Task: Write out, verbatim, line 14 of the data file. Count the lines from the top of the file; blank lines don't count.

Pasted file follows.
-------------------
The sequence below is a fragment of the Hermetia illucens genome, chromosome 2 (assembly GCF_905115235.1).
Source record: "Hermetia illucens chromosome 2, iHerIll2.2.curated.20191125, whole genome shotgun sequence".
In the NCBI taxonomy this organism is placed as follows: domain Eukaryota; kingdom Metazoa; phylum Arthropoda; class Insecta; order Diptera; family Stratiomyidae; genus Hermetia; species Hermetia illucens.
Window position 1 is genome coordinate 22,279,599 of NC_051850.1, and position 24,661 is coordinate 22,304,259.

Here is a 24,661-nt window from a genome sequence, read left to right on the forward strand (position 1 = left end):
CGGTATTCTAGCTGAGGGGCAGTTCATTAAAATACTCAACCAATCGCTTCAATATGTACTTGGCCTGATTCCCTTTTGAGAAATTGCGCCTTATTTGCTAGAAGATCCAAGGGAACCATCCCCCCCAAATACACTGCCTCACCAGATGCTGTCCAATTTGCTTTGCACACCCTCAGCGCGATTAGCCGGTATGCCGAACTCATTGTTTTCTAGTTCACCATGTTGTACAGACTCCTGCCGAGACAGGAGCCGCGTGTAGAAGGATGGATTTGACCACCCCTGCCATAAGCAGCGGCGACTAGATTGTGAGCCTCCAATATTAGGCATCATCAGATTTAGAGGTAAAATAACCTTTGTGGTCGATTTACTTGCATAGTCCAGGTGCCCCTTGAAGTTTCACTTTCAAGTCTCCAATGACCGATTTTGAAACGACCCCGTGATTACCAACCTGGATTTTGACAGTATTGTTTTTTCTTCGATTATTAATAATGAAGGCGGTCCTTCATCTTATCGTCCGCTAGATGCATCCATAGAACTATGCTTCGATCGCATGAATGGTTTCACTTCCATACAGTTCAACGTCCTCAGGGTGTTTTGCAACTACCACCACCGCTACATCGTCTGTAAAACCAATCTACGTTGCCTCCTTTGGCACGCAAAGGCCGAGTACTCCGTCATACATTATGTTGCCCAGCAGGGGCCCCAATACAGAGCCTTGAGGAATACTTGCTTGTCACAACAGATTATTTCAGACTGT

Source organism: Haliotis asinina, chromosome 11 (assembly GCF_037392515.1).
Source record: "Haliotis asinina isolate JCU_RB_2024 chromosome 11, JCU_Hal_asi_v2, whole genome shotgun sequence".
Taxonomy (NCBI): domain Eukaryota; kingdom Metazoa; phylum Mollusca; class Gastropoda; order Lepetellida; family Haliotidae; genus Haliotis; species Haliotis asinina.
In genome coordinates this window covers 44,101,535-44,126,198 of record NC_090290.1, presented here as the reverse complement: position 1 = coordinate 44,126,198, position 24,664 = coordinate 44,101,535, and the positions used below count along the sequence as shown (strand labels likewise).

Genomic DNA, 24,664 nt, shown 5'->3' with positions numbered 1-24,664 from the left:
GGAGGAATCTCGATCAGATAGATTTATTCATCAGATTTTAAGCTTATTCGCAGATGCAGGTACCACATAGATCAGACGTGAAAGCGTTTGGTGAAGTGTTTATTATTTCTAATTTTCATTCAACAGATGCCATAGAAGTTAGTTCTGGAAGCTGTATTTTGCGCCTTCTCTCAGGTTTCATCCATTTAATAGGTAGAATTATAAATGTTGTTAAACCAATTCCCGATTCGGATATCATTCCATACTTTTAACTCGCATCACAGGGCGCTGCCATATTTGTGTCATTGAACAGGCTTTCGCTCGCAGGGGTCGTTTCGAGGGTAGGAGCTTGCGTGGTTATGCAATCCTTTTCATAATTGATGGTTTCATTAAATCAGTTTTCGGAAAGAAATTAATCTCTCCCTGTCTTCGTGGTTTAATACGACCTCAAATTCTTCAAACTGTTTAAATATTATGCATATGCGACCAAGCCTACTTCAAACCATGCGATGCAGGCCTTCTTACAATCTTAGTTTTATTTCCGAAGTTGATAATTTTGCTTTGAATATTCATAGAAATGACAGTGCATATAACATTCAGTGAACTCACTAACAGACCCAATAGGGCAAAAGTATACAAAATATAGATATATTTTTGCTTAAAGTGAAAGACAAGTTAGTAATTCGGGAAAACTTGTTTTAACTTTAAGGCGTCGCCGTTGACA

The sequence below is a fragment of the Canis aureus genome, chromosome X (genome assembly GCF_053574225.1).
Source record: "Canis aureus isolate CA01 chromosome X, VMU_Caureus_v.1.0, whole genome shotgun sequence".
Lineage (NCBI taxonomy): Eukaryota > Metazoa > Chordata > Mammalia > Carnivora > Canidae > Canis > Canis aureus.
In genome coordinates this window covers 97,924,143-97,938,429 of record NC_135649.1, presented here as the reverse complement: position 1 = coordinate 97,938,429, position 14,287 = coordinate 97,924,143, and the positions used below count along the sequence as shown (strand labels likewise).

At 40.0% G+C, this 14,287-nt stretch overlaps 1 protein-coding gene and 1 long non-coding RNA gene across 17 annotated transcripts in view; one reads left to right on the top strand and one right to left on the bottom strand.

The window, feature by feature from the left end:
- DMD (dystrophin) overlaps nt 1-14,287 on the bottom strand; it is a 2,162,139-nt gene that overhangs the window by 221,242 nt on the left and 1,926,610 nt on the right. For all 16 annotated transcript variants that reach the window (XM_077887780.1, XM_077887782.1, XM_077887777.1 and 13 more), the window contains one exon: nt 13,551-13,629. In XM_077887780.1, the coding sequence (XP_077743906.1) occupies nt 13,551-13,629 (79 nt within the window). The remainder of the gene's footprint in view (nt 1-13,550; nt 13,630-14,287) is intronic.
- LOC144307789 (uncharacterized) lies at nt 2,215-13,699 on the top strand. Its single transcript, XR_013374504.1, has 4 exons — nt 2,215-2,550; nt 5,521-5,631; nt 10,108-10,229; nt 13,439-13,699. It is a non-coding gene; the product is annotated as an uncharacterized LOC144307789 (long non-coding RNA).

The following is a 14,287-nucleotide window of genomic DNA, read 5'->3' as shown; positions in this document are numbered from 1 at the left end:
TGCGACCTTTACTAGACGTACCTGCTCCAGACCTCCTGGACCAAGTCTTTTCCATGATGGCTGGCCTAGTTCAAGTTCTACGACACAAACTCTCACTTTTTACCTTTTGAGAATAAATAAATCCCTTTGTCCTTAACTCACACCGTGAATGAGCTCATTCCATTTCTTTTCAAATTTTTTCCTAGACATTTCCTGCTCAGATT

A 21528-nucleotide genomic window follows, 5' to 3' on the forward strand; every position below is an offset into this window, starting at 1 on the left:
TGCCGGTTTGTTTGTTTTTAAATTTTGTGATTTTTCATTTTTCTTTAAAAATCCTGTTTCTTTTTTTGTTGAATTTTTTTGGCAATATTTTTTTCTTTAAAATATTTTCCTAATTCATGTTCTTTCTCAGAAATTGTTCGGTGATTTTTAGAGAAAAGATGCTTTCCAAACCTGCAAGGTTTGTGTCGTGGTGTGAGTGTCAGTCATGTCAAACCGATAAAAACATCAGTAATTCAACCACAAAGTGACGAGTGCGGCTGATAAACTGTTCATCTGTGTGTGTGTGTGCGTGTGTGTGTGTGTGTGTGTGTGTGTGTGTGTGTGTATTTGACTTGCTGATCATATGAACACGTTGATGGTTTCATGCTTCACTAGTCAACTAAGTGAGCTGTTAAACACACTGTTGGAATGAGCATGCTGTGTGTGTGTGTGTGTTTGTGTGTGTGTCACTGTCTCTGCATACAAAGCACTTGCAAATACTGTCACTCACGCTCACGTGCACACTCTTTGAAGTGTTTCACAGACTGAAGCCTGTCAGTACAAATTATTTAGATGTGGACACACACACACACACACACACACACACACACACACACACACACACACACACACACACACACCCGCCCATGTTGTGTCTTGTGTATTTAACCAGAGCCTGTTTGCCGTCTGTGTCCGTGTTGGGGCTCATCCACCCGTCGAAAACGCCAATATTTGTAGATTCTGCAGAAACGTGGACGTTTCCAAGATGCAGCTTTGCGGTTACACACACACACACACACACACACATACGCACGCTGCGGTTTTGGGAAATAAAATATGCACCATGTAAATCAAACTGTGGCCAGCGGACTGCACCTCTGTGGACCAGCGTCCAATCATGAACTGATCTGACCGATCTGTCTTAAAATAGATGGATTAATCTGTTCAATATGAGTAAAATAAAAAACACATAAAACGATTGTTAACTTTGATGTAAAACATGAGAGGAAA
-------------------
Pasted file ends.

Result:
Source record: "Canis aureus isolate CA01 chromosome X, VMU_Caureus_v.1.0, whole genome shotgun sequence".